Alexander Gardner, while running Matthew Brady’s Washington studio in early 1861, had the foresight to prepare for the Civil War. The great numbers of soldiers flooding into the city of Washington created a market for souvenir portraits, and Gardner was ready to shoot portraits of men in their new uniforms.
He had ordered special cameras which took four photographs at once. The four images printed on one page would be cut apart, and soldiers would have what were known as carte de visite photographs to send home.
Aside from the booming trade in studio portraits and carte de visites, Gardner began to recognize the value of photographing out in the field. Although Mathew Brady had accompanied federal troops and had been present at the Battle of Bull Run, he is not known to have taken any photographs of the scene.
The following year, photographers did capture images in Virginia during the Peninsula Campaign, but the photos tended to be portraits of officers and men, not scenes of battlefields.
Civil War Photography Was Very Difficult
Civil War photographers were limited in how they could work. First of all, the equipment they used, large cameras mounted on heavy wooden tripods, and developing equipment and a mobile darkroom, had to be carried on a wagon pulled by horses.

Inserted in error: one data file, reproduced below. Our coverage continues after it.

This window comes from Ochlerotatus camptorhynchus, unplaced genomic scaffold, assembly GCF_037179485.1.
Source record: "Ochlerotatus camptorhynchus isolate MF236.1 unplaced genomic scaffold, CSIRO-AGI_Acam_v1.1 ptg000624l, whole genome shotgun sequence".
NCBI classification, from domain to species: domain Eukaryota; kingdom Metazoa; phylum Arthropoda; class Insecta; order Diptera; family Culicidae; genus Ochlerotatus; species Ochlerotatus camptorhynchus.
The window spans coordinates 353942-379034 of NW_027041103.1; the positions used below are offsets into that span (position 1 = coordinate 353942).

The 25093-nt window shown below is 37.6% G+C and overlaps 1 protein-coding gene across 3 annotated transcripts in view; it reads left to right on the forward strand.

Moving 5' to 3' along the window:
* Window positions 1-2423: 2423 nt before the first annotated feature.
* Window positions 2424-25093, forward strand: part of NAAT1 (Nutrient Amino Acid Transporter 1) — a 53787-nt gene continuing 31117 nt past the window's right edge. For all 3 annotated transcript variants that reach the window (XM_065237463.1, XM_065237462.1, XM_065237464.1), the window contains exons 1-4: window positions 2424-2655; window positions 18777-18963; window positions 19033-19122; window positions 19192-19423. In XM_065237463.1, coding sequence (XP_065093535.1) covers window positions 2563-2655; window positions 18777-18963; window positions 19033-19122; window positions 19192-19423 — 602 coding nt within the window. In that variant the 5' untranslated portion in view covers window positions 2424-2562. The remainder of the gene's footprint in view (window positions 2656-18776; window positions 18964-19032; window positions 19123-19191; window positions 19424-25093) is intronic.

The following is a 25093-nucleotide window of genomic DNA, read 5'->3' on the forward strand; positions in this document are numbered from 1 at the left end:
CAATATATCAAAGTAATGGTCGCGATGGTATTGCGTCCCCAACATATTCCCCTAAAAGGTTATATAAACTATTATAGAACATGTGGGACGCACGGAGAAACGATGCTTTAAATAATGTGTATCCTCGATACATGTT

And the photographic process used, wet plate collodion, was difficult to master, even while working in an indoor studio. Working in the field presented any number of additional problems. And the negatives were actually glass plates, which had to be handled with great care.
Typically, a photographer at the time needed an assistant who would mix the required chemicals and prepare the glass negative. The photographer, meanwhile, would position and aim the camera.
The negative, in a lightproof box, would then be taken to the camera, placed inside, and the lens cap would be taken off the camera for several seconds to take the photograph.
Because the exposure (what today we call shutter speed) was so long, it was virtually impossible to photograph action scenes. That’s why almost all Civil War photographs are of landscapes or people standing still.